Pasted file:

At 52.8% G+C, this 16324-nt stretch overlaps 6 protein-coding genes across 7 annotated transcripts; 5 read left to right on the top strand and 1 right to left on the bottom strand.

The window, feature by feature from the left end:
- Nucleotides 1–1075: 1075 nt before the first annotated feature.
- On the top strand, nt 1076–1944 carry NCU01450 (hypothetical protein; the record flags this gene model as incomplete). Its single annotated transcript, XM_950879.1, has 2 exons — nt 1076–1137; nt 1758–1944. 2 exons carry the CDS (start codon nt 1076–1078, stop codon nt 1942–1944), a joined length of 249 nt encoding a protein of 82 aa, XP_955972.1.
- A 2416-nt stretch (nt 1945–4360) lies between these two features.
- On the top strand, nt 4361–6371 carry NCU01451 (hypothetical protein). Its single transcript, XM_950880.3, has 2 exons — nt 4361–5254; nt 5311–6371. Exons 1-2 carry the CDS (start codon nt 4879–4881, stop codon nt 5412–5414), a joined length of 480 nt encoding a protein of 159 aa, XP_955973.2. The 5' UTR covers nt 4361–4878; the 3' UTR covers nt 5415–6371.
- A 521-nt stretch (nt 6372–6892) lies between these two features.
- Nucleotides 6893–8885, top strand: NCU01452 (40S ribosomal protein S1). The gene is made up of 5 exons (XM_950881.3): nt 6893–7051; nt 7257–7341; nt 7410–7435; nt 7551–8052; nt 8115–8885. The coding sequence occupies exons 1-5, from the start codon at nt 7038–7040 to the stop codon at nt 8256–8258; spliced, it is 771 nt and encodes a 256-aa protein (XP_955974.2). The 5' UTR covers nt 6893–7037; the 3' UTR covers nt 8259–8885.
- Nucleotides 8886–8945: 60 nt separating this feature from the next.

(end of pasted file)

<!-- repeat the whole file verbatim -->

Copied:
At 52.8% G+C, this 16324-nt stretch overlaps 6 protein-coding genes across 7 annotated transcripts; 5 read left to right on the top strand and 1 right to left on the bottom strand.

The window, feature by feature from the left end:
- Nucleotides 1–1075: 1075 nt before the first annotated feature.
- On the top strand, nt 1076–1944 carry NCU01450 (hypothetical protein; the record flags this gene model as incomplete). Its single annotated transcript, XM_950879.1, has 2 exons — nt 1076–1137; nt 1758–1944. 2 exons carry the CDS (start codon nt 1076–1078, stop codon nt 1942–1944), a joined length of 249 nt encoding a protein of 82 aa, XP_955972.1.
- A 2416-nt stretch (nt 1945–4360) lies between these two features.
- On the top strand, nt 4361–6371 carry NCU01451 (hypothetical protein). Its single transcript, XM_950880.3, has 2 exons — nt 4361–5254; nt 5311–6371. Exons 1-2 carry the CDS (start codon nt 4879–4881, stop codon nt 5412–5414), a joined length of 480 nt encoding a protein of 159 aa, XP_955973.2. The 5' UTR covers nt 4361–4878; the 3' UTR covers nt 5415–6371.
- A 521-nt stretch (nt 6372–6892) lies between these two features.
- Nucleotides 6893–8885, top strand: NCU01452 (40S ribosomal protein S1). The gene is made up of 5 exons (XM_950881.3): nt 6893–7051; nt 7257–7341; nt 7410–7435; nt 7551–8052; nt 8115–8885. The coding sequence occupies exons 1-5, from the start codon at nt 7038–7040 to the stop codon at nt 8256–8258; spliced, it is 771 nt and encodes a 256-aa protein (XP_955974.2). The 5' UTR covers nt 6893–7037; the 3' UTR covers nt 8259–8885.
- Nucleotides 8886–8945: 60 nt separating this feature from the next.